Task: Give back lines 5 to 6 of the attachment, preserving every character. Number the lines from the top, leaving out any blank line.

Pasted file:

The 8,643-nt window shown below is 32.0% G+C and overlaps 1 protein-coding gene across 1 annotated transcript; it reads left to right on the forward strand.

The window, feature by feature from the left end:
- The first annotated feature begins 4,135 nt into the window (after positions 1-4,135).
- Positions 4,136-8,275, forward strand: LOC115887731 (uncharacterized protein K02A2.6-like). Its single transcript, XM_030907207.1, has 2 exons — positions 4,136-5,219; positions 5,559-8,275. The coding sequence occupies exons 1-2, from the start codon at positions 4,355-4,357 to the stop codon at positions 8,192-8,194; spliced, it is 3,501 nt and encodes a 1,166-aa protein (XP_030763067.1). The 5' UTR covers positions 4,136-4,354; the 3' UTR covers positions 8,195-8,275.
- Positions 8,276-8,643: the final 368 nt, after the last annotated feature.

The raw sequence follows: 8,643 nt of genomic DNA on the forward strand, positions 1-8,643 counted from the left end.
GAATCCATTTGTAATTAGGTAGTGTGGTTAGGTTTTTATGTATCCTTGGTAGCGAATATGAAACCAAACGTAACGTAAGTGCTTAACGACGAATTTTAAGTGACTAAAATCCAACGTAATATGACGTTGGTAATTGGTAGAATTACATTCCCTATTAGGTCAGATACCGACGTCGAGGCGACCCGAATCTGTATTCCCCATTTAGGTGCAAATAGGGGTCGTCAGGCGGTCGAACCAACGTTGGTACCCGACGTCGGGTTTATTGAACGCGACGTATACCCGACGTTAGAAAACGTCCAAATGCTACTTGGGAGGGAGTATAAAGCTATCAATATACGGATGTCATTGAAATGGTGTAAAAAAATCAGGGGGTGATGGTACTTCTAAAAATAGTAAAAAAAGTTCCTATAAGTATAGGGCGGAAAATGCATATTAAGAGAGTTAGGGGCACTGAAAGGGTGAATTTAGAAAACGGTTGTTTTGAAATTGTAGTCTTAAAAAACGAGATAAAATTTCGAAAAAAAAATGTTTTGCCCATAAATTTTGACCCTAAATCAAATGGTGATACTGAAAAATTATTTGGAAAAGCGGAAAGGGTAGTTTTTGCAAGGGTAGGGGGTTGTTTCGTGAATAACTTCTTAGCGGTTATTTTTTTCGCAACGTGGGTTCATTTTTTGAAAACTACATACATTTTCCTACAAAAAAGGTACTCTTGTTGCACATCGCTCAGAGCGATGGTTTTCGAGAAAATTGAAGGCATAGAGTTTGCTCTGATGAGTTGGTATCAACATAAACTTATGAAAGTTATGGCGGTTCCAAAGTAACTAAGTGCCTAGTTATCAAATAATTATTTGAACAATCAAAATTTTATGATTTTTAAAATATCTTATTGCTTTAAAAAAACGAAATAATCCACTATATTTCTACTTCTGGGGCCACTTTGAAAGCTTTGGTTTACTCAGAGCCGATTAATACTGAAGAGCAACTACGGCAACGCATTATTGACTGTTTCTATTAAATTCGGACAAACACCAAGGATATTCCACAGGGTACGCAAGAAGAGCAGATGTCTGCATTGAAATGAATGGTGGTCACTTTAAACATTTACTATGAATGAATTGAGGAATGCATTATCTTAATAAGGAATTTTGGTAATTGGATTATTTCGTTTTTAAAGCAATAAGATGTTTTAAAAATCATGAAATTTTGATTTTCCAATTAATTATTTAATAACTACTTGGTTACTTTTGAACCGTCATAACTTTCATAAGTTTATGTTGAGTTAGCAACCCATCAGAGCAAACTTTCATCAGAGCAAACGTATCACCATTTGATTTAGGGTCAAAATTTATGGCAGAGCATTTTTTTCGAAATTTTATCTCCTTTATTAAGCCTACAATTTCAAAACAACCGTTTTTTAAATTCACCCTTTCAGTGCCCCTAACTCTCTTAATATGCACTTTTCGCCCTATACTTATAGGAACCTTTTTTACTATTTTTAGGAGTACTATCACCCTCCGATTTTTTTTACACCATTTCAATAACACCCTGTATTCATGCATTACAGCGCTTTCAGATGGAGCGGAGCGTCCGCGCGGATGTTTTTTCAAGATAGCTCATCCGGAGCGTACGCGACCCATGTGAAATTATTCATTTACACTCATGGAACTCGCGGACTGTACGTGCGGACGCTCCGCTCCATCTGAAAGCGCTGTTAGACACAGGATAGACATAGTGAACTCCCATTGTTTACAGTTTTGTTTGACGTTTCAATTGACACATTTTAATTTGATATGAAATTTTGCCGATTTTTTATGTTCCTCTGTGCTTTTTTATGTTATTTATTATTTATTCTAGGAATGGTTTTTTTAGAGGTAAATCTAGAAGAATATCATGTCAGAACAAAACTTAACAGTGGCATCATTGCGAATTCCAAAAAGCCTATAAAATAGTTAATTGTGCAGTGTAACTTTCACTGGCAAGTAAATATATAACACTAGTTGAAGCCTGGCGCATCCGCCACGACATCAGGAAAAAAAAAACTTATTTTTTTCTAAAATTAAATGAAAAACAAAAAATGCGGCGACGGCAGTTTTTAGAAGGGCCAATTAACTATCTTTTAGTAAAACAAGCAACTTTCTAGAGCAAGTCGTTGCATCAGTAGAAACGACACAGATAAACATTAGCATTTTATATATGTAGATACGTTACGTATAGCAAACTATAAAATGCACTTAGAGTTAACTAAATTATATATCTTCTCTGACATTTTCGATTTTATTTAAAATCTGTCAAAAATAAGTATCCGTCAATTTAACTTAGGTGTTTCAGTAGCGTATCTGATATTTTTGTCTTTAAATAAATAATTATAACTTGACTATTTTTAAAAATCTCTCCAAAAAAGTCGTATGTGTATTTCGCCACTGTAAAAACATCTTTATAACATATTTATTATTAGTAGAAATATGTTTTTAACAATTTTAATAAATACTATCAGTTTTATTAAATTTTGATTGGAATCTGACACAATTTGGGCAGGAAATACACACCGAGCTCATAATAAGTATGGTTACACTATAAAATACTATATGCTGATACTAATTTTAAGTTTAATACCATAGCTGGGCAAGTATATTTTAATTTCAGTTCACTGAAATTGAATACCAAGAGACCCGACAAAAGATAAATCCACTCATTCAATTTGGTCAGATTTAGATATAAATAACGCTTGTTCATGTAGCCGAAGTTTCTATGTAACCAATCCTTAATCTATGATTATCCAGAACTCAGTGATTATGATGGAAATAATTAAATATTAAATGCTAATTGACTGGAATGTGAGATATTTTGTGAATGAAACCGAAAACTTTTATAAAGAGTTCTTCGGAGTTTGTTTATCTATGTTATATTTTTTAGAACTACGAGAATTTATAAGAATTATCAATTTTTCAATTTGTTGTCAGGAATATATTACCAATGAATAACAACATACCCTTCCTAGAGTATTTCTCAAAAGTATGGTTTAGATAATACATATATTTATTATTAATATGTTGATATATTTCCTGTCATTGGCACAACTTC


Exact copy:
- Positions 8,276-8,643: the final 368 nt, after the last annotated feature.

The raw sequence follows: 8,643 nt of genomic DNA on the forward strand, positions 1-8,643 counted from the left end.